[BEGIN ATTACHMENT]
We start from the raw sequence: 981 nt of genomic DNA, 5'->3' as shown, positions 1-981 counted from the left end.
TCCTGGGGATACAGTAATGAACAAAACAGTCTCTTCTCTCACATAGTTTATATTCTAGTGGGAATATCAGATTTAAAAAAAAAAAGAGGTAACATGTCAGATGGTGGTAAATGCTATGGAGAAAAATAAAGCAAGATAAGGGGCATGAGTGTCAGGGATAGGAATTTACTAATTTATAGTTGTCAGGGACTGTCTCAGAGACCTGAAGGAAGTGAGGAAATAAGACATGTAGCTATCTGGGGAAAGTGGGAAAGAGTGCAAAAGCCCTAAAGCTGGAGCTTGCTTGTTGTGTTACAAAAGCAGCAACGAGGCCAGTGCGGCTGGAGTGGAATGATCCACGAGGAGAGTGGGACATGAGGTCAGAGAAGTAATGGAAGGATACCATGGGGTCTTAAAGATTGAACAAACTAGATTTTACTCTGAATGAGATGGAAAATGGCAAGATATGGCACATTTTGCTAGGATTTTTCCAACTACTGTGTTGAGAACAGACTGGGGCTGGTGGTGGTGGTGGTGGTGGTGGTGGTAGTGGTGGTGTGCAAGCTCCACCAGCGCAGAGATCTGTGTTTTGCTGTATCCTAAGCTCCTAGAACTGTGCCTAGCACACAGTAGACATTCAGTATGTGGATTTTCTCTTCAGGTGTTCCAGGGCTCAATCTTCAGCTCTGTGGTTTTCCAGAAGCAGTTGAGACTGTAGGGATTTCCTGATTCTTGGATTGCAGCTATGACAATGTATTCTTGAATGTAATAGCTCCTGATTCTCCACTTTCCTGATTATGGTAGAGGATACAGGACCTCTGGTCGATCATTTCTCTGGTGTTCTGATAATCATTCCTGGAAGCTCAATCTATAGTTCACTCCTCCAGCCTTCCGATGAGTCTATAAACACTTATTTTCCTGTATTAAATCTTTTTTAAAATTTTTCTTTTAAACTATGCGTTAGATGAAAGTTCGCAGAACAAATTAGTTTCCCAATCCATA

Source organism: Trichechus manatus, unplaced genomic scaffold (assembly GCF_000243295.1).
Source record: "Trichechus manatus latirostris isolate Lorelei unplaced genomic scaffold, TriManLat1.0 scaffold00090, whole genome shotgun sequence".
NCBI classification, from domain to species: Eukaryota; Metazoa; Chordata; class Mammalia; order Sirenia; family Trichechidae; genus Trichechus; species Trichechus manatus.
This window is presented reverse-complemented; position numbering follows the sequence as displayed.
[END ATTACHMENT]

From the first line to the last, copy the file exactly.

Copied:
We start from the raw sequence: 981 nt of genomic DNA, 5'->3' as shown, positions 1-981 counted from the left end.
TCCTGGGGATACAGTAATGAACAAAACAGTCTCTTCTCTCACATAGTTTATATTCTAGTGGGAATATCAGATTTAAAAAAAAAAAGAGGTAACATGTCAGATGGTGGTAAATGCTATGGAGAAAAATAAAGCAAGATAAGGGGCATGAGTGTCAGGGATAGGAATTTACTAATTTATAGTTGTCAGGGACTGTCTCAGAGACCTGAAGGAAGTGAGGAAATAAGACATGTAGCTATCTGGGGAAAGTGGGAAAGAGTGCAAAAGCCCTAAAGCTGGAGCTTGCTTGTTGTGTTACAAAAGCAGCAACGAGGCCAGTGCGGCTGGAGTGGAATGATCCACGAGGAGAGTGGGACATGAGGTCAGAGAAGTAATGGAAGGATACCATGGGGTCTTAAAGATTGAACAAACTAGATTTTACTCTGAATGAGATGGAAAATGGCAAGATATGGCACATTTTGCTAGGATTTTTCCAACTACTGTGTTGAGAACAGACTGGGGCTGGTGGTGGTGGTGGTGGTGGTGGTGGTAGTGGTGGTGTGCAAGCTCCACCAGCGCAGAGATCTGTGTTTTGCTGTATCCTAAGCTCCTAGAACTGTGCCTAGCACACAGTAGACATTCAGTATGTGGATTTTCTCTTCAGGTGTTCCAGGGCTCAATCTTCAGCTCTGTGGTTTTCCAGAAGCAGTTGAGACTGTAGGGATTTCCTGATTCTTGGATTGCAGCTATGACAATGTATTCTTGAATGTAATAGCTCCTGATTCTCCACTTTCCTGATTATGGTAGAGGATACAGGACCTCTGGTCGATCATTTCTCTGGTGTTCTGATAATCATTCCTGGAAGCTCAATCTATAGTTCACTCCTCCAGCCTTCCGATGAGTCTATAAACACTTATTTTCCTGTATTAAATCTTTTTTAAAATTTTTCTTTTAAACTATGCGTTAGATGAAAGTTCGCAGAACAAATTAGTTTCCCAATCCATA

Source organism: Trichechus manatus, unplaced genomic scaffold (assembly GCF_000243295.1).
Source record: "Trichechus manatus latirostris isolate Lorelei unplaced genomic scaffold, TriManLat1.0 scaffold00090, whole genome shotgun sequence".
NCBI classification, from domain to species: Eukaryota; Metazoa; Chordata; class Mammalia; order Sirenia; family Trichechidae; genus Trichechus; species Trichechus manatus.
This window is presented reverse-complemented; position numbering follows the sequence as displayed.